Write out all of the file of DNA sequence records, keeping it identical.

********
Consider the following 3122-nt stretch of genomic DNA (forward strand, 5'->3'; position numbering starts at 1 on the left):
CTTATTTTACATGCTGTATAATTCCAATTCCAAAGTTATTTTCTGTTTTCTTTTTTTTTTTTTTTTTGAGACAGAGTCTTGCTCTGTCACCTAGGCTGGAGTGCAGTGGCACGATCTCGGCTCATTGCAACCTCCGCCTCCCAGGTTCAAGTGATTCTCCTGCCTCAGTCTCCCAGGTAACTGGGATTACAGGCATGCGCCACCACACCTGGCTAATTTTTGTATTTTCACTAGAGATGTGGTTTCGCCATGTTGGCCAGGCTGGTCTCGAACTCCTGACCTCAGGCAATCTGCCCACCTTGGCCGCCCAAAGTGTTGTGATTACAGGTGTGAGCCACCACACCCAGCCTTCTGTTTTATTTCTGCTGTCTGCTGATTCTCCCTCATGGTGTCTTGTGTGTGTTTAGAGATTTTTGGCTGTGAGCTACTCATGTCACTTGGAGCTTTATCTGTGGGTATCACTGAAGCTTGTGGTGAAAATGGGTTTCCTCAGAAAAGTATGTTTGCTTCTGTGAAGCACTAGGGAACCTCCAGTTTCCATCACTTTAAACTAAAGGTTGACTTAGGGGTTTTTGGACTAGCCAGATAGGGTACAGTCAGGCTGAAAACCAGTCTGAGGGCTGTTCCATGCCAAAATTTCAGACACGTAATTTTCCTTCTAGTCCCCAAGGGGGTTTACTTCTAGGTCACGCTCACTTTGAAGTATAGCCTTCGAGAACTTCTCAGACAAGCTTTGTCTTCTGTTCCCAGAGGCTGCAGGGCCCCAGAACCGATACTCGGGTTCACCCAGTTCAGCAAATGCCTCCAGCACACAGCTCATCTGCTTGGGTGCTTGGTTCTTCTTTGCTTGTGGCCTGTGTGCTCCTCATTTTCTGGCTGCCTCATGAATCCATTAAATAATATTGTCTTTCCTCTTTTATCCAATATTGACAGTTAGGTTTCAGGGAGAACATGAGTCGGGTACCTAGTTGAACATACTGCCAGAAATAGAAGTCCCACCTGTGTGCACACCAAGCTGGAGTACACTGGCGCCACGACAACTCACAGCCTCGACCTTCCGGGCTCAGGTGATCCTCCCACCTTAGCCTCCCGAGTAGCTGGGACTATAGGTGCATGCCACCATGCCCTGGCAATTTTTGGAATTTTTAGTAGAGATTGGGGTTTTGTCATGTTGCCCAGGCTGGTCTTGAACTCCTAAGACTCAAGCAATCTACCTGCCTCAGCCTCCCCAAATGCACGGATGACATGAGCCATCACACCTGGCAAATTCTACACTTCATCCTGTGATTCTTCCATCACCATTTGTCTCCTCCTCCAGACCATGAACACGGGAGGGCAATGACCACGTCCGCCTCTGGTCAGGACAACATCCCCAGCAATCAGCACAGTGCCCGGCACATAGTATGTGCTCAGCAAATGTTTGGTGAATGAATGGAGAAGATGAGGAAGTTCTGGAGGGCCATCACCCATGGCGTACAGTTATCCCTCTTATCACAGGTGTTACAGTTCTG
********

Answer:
Consider the following 3122-nt stretch of genomic DNA (forward strand, 5'->3'; position numbering starts at 1 on the left):
CTTATTTTACATGCTGTATAATTCCAATTCCAAAGTTATTTTCTGTTTTCTTTTTTTTTTTTTTTTTGAGACAGAGTCTTGCTCTGTCACCTAGGCTGGAGTGCAGTGGCACGATCTCGGCTCATTGCAACCTCCGCCTCCCAGGTTCAAGTGATTCTCCTGCCTCAGTCTCCCAGGTAACTGGGATTACAGGCATGCGCCACCACACCTGGCTAATTTTTGTATTTTCACTAGAGATGTGGTTTCGCCATGTTGGCCAGGCTGGTCTCGAACTCCTGACCTCAGGCAATCTGCCCACCTTGGCCGCCCAAAGTGTTGTGATTACAGGTGTGAGCCACCACACCCAGCCTTCTGTTTTATTTCTGCTGTCTGCTGATTCTCCCTCATGGTGTCTTGTGTGTGTTTAGAGATTTTTGGCTGTGAGCTACTCATGTCACTTGGAGCTTTATCTGTGGGTATCACTGAAGCTTGTGGTGAAAATGGGTTTCCTCAGAAAAGTATGTTTGCTTCTGTGAAGCACTAGGGAACCTCCAGTTTCCATCACTTTAAACTAAAGGTTGACTTAGGGGTTTTTGGACTAGCCAGATAGGGTACAGTCAGGCTGAAAACCAGTCTGAGGGCTGTTCCATGCCAAAATTTCAGACACGTAATTTTCCTTCTAGTCCCCAAGGGGGTTTACTTCTAGGTCACGCTCACTTTGAAGTATAGCCTTCGAGAACTTCTCAGACAAGCTTTGTCTTCTGTTCCCAGAGGCTGCAGGGCCCCAGAACCGATACTCGGGTTCACCCAGTTCAGCAAATGCCTCCAGCACACAGCTCATCTGCTTGGGTGCTTGGTTCTTCTTTGCTTGTGGCCTGTGTGCTCCTCATTTTCTGGCTGCCTCATGAATCCATTAAATAATATTGTCTTTCCTCTTTTATCCAATATTGACAGTTAGGTTTCAGGGAGAACATGAGTCGGGTACCTAGTTGAACATACTGCCAGAAATAGAAGTCCCACCTGTGTGCACACCAAGCTGGAGTACACTGGCGCCACGACAACTCACAGCCTCGACCTTCCGGGCTCAGGTGATCCTCCCACCTTAGCCTCCCGAGTAGCTGGGACTATAGGTGCATGCCACCATGCCCTGGCAATTTTTGGAATTTTTAGTAGAGATTGGGGTTTTGTCATGTTGCCCAGGCTGGTCTTGAACTCCTAAGACTCAAGCAATCTACCTGCCTCAGCCTCCCCAAATGCACGGATGACATGAGCCATCACACCTGGCAAATTCTACACTTCATCCTGTGATTCTTCCATCACCATTTGTCTCCTCCTCCAGACCATGAACACGGGAGGGCAATGACCACGTCCGCCTCTGGTCAGGACAACATCCCCAGCAATCAGCACAGTGCCCGGCACATAGTATGTGCTCAGCAAATGTTTGGTGAATGAATGGAGAAGATGAGGAAGTTCTGGAGGGCCATCACCCATGGCGTACAGTTATCCCTCTTATCACAGGTGTTACAGTTCTG